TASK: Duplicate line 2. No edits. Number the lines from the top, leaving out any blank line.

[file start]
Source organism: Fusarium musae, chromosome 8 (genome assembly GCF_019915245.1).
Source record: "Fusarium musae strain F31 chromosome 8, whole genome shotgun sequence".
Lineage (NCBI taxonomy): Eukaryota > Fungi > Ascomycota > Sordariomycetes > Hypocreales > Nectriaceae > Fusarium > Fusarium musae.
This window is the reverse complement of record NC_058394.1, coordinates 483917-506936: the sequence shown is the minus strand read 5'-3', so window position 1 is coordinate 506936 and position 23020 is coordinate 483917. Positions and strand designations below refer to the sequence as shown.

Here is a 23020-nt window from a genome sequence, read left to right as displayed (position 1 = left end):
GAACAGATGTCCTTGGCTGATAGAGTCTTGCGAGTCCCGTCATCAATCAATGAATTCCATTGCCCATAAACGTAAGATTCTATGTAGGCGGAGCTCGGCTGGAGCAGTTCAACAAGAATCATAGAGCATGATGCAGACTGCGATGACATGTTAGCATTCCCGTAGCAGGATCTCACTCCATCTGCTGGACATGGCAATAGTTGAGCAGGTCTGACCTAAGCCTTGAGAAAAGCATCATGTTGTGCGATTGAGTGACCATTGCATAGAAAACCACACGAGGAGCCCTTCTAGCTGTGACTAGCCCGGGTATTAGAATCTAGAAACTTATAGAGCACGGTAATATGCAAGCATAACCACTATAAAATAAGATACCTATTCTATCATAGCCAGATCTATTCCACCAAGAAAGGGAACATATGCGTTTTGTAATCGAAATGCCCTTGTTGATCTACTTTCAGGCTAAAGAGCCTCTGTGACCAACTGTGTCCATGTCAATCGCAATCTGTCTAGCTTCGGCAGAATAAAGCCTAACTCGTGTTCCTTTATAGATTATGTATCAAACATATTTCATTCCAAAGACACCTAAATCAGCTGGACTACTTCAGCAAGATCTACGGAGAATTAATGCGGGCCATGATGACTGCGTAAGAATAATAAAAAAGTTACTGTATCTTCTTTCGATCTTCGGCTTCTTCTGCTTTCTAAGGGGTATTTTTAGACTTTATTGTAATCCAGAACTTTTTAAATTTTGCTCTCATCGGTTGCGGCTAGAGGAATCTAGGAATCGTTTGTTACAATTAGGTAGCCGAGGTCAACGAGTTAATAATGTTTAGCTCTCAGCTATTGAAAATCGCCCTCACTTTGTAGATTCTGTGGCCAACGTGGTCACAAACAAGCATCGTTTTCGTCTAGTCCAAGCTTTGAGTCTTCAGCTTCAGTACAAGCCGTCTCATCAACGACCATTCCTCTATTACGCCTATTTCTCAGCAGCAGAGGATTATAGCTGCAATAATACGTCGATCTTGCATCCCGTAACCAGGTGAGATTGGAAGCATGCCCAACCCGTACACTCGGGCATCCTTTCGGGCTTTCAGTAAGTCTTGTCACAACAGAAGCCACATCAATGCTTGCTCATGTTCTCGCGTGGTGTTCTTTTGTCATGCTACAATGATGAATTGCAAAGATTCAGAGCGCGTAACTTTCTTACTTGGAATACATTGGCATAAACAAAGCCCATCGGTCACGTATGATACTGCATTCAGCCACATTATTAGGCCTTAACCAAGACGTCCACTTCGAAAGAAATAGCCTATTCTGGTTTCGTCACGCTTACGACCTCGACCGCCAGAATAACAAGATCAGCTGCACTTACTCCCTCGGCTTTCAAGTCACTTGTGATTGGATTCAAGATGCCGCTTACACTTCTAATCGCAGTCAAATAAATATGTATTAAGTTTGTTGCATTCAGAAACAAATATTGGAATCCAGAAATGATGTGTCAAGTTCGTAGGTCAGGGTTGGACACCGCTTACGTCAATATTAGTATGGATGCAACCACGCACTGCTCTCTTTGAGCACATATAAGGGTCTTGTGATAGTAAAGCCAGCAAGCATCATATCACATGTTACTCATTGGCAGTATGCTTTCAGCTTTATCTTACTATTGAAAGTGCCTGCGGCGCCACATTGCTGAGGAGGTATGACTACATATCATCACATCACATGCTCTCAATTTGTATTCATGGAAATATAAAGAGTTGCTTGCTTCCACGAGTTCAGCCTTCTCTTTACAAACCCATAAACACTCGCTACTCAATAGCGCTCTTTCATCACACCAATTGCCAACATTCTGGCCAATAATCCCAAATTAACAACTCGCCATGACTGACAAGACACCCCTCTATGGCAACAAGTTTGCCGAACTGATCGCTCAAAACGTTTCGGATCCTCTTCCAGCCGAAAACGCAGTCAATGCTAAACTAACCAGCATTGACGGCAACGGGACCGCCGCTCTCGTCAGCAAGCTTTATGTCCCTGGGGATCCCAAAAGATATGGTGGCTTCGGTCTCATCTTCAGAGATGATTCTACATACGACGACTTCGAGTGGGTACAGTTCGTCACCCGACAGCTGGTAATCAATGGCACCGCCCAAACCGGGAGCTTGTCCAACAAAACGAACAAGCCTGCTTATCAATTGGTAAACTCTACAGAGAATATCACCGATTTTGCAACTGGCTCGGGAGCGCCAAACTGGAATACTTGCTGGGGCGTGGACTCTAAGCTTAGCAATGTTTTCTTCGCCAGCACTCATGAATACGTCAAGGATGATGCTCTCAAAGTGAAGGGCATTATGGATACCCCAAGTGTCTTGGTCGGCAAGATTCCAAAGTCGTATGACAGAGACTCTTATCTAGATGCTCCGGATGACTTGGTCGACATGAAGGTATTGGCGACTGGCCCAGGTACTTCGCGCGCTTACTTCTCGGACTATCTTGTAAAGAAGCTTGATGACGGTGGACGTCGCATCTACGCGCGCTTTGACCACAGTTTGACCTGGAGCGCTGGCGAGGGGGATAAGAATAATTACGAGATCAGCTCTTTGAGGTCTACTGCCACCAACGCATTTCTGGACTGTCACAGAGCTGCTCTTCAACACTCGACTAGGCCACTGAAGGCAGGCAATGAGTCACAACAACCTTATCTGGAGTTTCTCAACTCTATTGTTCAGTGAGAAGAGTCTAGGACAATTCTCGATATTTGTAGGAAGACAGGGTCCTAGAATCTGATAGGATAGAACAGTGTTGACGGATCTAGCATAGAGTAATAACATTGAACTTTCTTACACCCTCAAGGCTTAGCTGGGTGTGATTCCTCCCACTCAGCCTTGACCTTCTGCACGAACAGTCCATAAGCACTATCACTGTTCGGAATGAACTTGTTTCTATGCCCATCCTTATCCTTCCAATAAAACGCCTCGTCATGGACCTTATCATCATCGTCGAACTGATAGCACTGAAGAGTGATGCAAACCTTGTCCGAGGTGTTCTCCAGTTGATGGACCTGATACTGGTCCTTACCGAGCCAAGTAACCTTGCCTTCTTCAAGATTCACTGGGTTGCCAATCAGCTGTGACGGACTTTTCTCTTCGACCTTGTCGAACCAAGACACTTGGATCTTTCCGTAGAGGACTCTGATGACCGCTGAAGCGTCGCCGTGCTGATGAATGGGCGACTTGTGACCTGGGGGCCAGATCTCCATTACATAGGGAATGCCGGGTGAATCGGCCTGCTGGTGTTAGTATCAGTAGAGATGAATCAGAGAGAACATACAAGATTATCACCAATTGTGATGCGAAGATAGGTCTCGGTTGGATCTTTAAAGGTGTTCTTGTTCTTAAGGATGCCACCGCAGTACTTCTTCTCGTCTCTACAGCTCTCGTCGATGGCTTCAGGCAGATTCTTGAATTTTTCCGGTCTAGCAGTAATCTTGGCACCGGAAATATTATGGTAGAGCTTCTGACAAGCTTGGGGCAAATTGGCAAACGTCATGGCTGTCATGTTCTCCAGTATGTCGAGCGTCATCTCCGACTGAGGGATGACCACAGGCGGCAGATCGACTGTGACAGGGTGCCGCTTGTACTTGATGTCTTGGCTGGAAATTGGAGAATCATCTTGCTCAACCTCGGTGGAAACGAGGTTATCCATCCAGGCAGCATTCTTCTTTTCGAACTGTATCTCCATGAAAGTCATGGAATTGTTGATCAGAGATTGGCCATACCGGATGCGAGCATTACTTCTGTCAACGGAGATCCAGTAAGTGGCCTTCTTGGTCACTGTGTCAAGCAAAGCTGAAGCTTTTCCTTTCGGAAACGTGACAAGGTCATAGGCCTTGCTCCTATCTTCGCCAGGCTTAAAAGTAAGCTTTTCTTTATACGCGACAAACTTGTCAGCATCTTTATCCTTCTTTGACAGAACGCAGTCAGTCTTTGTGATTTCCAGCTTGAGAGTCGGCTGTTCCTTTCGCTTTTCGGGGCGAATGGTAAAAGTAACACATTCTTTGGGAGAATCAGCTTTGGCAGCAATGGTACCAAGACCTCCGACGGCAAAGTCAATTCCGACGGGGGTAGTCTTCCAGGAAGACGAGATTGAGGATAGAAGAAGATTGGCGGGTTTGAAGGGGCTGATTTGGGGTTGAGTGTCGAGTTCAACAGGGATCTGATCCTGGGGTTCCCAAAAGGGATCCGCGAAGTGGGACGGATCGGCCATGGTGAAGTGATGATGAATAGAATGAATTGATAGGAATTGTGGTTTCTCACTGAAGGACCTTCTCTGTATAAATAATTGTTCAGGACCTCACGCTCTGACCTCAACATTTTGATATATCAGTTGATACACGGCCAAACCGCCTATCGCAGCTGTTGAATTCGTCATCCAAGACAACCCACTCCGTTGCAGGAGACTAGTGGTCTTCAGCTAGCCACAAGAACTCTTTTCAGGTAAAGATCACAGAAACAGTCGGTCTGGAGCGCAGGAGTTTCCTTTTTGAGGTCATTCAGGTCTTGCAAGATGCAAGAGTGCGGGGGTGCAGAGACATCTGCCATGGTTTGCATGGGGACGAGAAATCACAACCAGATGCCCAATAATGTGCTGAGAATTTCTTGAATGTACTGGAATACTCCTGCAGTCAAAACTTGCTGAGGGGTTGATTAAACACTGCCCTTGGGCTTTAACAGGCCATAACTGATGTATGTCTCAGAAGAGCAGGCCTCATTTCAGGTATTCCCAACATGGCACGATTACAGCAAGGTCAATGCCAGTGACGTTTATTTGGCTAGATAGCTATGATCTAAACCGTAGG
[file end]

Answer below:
Source record: "Fusarium musae strain F31 chromosome 8, whole genome shotgun sequence".